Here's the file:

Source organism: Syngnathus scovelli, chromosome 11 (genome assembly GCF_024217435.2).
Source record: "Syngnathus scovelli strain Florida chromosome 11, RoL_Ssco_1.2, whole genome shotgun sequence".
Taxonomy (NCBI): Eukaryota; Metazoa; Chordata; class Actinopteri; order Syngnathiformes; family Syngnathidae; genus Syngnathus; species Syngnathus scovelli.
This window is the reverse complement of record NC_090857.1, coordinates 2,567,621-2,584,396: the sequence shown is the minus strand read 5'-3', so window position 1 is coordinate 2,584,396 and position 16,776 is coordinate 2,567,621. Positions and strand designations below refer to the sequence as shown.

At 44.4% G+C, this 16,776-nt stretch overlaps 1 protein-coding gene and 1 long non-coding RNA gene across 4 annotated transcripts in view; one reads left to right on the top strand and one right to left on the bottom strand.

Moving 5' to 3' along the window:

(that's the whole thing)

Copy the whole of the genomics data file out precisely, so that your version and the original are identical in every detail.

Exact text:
Source organism: Syngnathus scovelli, chromosome 11 (genome assembly GCF_024217435.2).
Source record: "Syngnathus scovelli strain Florida chromosome 11, RoL_Ssco_1.2, whole genome shotgun sequence".
Taxonomy (NCBI): Eukaryota; Metazoa; Chordata; class Actinopteri; order Syngnathiformes; family Syngnathidae; genus Syngnathus; species Syngnathus scovelli.
This window is the reverse complement of record NC_090857.1, coordinates 2,567,621-2,584,396: the sequence shown is the minus strand read 5'-3', so window position 1 is coordinate 2,584,396 and position 16,776 is coordinate 2,567,621. Positions and strand designations below refer to the sequence as shown.

At 44.4% G+C, this 16,776-nt stretch overlaps 1 protein-coding gene and 1 long non-coding RNA gene across 4 annotated transcripts in view; one reads left to right on the top strand and one right to left on the bottom strand.

Moving 5' to 3' along the window: